Population growth

With almost one third of the total national population, or 7.7 million residents in 2015–16, New South Wales is Australia's largest domestic market.

The state's resident population increased by 82,600 people in the year to June 2016, or 1.4%. Overseas migration continues to play an important role in the state's population growth, as well as deepening the base of skills and languages.

Sydney is Australia's largest city, with the greater metropolitan area home to more than 5 million people as at June 2016, accounting for 65% of the New South Wales population.

Together with Greater Sydney, Newcastle and Wollongong account for almost three-quarters of NSW's population:

  • Newcastle and Lake Macquarie region—65 kilometres to the north of Sydney, with 374,227 people
  • Illawarra region—85 kilometres to the south of Sydney, with 303,590 people.

While the western, south west and inner city suburbs of Sydney have been the major contributors to NSW's growth in the last five years, the Hunter, Illawarra and South Eastern regions have also recorded strong population growth over this period.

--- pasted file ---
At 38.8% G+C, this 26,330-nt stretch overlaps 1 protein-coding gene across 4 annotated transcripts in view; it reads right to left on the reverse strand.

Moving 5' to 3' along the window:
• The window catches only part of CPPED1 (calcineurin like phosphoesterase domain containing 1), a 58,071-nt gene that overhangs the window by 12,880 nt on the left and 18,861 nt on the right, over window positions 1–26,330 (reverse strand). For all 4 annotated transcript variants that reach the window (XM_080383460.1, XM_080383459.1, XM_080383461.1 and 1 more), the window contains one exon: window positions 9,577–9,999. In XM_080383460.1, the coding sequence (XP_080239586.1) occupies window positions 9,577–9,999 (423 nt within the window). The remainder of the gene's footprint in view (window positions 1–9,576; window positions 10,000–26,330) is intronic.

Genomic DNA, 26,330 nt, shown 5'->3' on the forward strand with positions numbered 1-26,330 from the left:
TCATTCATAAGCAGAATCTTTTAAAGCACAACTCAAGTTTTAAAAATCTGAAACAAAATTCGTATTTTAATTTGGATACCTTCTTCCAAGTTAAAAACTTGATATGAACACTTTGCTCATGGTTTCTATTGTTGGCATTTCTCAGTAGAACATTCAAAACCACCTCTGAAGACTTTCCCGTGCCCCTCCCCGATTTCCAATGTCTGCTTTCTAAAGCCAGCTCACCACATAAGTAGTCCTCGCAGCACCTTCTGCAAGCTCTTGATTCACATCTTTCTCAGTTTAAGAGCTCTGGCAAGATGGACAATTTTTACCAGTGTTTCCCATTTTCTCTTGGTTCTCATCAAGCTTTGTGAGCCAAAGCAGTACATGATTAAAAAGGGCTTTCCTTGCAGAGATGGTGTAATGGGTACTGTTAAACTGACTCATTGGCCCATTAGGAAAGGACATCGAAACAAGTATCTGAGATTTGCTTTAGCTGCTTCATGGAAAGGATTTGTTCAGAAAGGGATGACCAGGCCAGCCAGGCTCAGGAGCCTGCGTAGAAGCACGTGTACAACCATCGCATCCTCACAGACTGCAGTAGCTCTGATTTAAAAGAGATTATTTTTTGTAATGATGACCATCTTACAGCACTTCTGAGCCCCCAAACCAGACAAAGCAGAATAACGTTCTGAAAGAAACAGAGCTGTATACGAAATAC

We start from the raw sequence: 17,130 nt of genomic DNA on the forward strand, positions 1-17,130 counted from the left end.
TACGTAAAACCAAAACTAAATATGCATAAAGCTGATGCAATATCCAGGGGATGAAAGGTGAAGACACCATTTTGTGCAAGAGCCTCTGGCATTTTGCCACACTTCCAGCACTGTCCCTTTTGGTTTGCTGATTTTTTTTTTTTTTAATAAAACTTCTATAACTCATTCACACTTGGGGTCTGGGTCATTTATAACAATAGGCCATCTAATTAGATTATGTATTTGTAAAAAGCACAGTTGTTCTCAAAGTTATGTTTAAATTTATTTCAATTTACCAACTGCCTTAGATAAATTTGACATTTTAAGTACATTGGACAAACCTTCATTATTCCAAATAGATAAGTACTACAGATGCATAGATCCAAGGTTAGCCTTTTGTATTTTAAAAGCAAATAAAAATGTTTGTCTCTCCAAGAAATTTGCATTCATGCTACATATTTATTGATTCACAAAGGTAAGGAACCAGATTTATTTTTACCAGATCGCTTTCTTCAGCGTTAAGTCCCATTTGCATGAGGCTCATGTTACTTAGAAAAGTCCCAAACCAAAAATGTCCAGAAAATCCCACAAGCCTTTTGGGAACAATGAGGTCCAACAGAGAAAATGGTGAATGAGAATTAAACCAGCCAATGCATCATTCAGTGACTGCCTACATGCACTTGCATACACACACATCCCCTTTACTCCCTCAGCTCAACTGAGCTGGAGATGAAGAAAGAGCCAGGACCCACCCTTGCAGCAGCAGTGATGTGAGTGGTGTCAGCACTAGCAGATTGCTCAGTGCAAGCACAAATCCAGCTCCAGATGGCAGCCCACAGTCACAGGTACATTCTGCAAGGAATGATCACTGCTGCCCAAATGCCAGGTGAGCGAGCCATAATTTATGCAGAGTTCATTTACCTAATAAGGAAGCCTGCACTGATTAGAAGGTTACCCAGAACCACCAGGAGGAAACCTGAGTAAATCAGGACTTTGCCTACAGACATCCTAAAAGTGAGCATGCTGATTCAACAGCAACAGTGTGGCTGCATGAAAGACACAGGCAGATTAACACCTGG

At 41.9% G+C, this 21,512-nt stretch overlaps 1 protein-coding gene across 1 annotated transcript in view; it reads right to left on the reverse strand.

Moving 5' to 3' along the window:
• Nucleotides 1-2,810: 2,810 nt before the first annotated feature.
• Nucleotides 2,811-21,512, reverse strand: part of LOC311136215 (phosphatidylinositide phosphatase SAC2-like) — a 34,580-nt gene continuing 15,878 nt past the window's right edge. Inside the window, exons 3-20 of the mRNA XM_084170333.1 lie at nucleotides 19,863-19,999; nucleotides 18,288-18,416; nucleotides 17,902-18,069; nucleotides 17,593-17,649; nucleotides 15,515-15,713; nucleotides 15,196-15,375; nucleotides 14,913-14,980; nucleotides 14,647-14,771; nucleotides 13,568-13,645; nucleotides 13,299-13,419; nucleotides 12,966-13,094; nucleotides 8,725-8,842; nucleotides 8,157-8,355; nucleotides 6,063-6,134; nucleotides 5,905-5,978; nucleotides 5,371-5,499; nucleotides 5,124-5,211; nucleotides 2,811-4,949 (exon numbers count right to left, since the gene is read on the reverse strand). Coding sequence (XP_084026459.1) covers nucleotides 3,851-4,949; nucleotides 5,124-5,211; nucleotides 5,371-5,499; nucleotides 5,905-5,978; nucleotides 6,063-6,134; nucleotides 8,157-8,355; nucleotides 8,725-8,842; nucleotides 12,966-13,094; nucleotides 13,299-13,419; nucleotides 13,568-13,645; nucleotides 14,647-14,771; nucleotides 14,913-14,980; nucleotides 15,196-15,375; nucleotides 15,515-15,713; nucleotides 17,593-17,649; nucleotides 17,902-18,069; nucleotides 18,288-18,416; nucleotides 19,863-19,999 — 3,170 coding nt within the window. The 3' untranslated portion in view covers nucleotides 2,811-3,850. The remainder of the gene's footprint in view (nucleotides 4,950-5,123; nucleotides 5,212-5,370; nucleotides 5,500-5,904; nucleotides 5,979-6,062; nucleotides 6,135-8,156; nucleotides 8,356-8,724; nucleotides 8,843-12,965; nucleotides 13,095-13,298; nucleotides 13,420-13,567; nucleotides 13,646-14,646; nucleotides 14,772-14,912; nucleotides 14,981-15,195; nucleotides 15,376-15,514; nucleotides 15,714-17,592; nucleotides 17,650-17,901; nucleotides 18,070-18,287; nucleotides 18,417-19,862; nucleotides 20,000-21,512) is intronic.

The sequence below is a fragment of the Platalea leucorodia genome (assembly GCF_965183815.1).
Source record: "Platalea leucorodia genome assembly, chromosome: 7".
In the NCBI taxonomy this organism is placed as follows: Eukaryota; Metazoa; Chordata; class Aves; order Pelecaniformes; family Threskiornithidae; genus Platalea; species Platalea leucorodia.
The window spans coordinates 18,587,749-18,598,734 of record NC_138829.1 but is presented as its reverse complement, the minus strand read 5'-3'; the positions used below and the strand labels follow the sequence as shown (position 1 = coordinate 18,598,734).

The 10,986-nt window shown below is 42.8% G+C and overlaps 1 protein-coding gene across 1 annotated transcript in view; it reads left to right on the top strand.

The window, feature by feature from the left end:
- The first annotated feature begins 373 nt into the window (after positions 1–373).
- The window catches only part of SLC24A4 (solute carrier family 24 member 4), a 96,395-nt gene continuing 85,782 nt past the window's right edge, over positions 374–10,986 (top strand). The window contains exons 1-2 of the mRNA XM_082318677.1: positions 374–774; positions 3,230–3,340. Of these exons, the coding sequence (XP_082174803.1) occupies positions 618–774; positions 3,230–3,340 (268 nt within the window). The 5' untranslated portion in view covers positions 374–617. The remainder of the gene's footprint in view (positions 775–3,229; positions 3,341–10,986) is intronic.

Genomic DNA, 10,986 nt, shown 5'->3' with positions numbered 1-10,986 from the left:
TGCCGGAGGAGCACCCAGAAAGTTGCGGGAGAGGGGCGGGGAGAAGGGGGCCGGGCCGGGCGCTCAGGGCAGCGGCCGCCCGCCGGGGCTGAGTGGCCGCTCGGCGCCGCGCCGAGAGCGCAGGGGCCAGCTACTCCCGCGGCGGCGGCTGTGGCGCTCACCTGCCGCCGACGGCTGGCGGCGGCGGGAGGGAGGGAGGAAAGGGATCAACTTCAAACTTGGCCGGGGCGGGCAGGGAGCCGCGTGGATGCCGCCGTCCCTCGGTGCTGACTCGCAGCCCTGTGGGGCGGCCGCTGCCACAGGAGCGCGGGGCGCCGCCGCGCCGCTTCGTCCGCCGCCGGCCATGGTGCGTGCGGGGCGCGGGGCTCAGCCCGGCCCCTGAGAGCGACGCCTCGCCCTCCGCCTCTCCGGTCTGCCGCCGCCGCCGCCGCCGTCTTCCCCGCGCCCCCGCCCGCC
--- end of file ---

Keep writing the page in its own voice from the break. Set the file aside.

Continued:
Population Estimates - Australian States, Territories and Capital Cities1,2
State/territory State/territory population % Aust. pop. Capital city Capital city pop.3 % of State/
territory pop.
New South Wales 7,726,924532.1 Sydney 4,672,619 64.0
Victoria 5,629,122 24.8 Melbourne 4,248,344 75.5
Queensland 4,565,529 20.1 Brisbane 2,192,065 48.0
Western Australia 2,432,706 10.7 Perth 1,899,999 78.1
South Australia 1,656,299 7.3 Adelaide 1,278,432 77.2
Tasmania 512,333 2.3 Hobart 216,981 42.4
Australian Capital Territory 374,912 1.7 Canberra 374,912 100.0
Northern Territory 235,182 1.0 Darwin 131,938 56.1
Australia4 22,710,352 100.0 Total 15,015,290 66.1


  1. Estimates of resident population are based on Census counts by place of usual residence adjusted for Census undercount, to which are added the number of Australian residents estimated to have been temporarily overseas at the time of the Census. Overseas visitors are excluded. Estimates are then    backdated from Census night to the 30th June by adjusting for births, deaths and migration (both internal and overseas) during this period.
  2. Revised estimates, as at June 2012
  3. Based on the ABS' Greater Capital City Statistical Areas structure of the 2011 ASGS classification
  4. Includes Other Territories, i.e. Christmas Island, Cocos (Keeling) Islands and Jervis Bay
  5. ABS Cat. 3218.0 Regional Population Growth, Australia, 2015–16

Source: Regional Population Growth, Australia, 2015-16 (cat. no. 3218.0)